Back to School
Building on pandemic epiphanies
At 35, I’m starting to think seriously about grad school. The thought was unexpected, materializing sometime in June.
I won’t say I was surprised. By June we were three strange months into the pandemic and, like so many, I had gone through countless mental expeditions and detours. Time took on an almost laughable quality. Minutes felt like hours, days felt like seconds. The linear nature we normally plunk along with turned into a wide tarmac of something very different, something unnerving.
My job was still there, but it was excruciating. My clients (small hospitality businesses) were lurching and capsizing. My boss was an emotional wreck. My tiny apartment, as much as I love it and everything in it, revealed a near fatal flaw in its lack of private outdoor space. I realized I was dangerously close to burnout and for what? To live alone in a shoe box? The news reported constantly of the tragic ending of so many lives.
Was this how I wanted to spend mine?
That period was incredibly heavy, but in some ways it gave me the time and poignancy to think of new possibilities. By May, I was daydreaming of quitting my job and moving to Florida near my mom. Buying a plot of overgrown land, making art and becoming a realtor to help other people find their home base. I’ve always loved cultivating a sense of home– enjoying, improving, working on my own home and helping friends with theirs. The pandemic blew that into almost mythic proportions.
Home became the framework for life — mine and everybody else’s.
I started to think deeply and spontaneously about how I ended up where I am. A flood of seeming unrelated experiences… jobs and people and interests, habits and confusion and creative blocks that led to a general lack of focus and initiative in my life. I’ve learned from all of them, and trying so many different things has given me a breadth of human experience I’m sure I will draw on all my days. But something about this moment felt ripe for change.
The last few years I have earned my own trust, I’ve figured out what it means to take care of myself. I’ve gotten my health and finances and relationships in order. I’ve learned how to practice consistency and accountability in the things I commit to. I’ve learned to lead with love and grace instead of the “inner patriarch” who used to bully me around.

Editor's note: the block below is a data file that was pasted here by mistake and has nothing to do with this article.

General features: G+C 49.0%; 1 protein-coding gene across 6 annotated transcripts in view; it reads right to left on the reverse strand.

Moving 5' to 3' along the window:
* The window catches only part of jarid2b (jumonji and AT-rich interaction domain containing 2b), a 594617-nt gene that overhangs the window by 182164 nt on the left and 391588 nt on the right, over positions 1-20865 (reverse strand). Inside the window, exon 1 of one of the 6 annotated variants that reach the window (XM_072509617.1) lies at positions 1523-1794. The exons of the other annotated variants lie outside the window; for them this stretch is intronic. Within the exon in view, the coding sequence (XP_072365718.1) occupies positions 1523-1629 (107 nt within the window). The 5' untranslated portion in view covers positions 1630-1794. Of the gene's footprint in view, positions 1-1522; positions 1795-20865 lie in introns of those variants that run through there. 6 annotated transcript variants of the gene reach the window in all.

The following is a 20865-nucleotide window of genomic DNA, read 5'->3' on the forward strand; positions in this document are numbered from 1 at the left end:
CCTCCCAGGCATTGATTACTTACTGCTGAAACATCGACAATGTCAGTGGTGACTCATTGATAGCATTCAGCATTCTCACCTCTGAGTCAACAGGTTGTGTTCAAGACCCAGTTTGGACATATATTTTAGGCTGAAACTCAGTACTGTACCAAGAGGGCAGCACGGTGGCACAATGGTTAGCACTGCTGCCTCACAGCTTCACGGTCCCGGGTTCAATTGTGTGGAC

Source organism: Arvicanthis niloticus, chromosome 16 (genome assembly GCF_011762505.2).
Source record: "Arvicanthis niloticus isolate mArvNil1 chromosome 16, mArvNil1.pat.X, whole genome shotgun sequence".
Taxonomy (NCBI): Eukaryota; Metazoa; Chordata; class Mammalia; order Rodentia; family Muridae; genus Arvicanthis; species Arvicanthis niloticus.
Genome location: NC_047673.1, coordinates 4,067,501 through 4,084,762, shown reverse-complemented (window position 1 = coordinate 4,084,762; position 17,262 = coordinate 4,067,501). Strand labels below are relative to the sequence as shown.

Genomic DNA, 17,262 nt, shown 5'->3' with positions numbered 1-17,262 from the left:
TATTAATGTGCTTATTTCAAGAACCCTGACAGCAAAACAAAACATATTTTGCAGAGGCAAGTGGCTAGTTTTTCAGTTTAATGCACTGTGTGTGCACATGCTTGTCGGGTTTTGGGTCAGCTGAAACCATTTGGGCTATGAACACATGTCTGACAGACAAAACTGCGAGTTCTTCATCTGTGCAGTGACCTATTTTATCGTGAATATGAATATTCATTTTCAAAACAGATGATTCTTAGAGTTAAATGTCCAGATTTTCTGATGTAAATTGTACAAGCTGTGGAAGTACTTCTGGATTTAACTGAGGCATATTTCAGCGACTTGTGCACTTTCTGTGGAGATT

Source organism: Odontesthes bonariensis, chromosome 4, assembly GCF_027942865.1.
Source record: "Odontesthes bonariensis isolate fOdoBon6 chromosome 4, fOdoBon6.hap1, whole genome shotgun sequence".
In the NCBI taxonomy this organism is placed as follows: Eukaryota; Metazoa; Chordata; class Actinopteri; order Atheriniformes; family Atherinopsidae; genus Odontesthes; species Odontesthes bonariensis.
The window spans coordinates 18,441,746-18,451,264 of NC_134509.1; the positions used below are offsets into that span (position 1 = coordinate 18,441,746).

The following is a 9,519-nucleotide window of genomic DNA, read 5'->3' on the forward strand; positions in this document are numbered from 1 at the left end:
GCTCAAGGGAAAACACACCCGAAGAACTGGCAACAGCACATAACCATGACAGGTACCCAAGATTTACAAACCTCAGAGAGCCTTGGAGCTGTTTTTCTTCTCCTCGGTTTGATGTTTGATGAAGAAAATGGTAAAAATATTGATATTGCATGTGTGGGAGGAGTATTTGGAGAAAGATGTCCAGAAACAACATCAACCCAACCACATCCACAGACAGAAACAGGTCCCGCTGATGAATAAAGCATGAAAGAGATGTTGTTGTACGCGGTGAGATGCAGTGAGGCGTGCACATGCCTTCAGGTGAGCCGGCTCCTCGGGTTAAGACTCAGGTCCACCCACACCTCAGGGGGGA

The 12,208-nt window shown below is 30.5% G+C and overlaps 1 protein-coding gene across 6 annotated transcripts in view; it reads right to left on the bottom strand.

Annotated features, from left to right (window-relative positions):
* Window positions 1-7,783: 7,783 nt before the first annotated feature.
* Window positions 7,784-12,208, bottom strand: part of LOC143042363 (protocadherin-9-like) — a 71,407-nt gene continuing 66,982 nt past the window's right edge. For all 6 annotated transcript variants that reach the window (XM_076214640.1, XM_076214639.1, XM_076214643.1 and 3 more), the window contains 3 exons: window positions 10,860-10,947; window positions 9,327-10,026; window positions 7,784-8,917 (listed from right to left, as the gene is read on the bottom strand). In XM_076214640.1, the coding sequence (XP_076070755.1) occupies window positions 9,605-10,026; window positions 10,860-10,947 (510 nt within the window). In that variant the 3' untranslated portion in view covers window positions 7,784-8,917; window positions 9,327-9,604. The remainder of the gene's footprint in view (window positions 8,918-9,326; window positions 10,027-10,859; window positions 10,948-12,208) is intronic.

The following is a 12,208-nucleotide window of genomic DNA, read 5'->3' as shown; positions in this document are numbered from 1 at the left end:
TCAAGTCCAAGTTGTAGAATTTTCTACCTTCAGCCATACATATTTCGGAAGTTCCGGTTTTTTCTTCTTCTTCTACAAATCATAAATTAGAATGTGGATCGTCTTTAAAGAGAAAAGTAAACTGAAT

I have an inner calm and faith in myself that I lost for almost 20 years, definitely through college and the beginning of my career. I’m proud of myself for finding a path to where I am now.
Despite the rough patch at work at the start of Covid-madness, there’s a lot to be said for our business being able to weather the storm. And it really highlighted how valuable the relationships I’ve built are. I’ve found a lot of satisfaction in figuring out how to help in this unprecedented situation. There aren’t a lot of understandable technical resources for this industry, and my clients really seemed to appreciate my support.
But frankly, I don’t know if I want to be translating city code sections into restaurant-speak or answering “quick questions” that have complicated answers via email for the rest of my life. At least, I don’t know if I only want to be doing that.
When I reflected on how priceless life is, considering my particular interests and values and how I wanted to spend my days, I kept coming back to architecture. And this time around, I think I trust myself with an ambitious goal that will require a lot of creativity and sacrifice to accomplish at this point in my life.
It’s not something I can do bobbing along in the current flow. It will require planning and clarity, loans or figuring out how to continue working while in school. It will require tough conversations with my boss and tough decisions about what extra-curriculars I can manage. But something about the sheer gravity of such a big undertaking thrills me.
It taps into a young part of myself and tells her, I believe in you. I believe you can do this. And the adult in me will find a way to support myself through this process with resources that I just didn’t have at 20. I am excited to see what I’m capable of when I give myself a greater reach through the education and license an architecture program provides. I’m excited to see what I’m capable of when I’m given a fighting chance.
I guess I’m coming to this at the perfect time, because I’ve lived enough to develop a thoughtful inner philosophy about design. I’ve lived in enough places to understand how important light and air flow and noise levels of neighbors are. And I’m young enough to have a few decades ahead of me to learn the craft and leave my mark on the world.
When I graduated from SUNY New Paltz with a degree in Philosophy, I was more lost than when I started. My degree taught more more to doubt my thoughts than how to think. I got good grades not from a sense of alignment or integrity but because I felt obligated. And honestly, I’m grateful that I got through it; that Bachelors has come in handy plenty of times. It prepared me to read difficult work — I don’t know how else I would have spent so much time with Heidegger — but I truly never thought I’d want to go back.
And yet .One of many strange miracles from this year we are having. If the devastation of this situation has taught me anything, it’s to appreciate the good and build on it, in every sense of the word.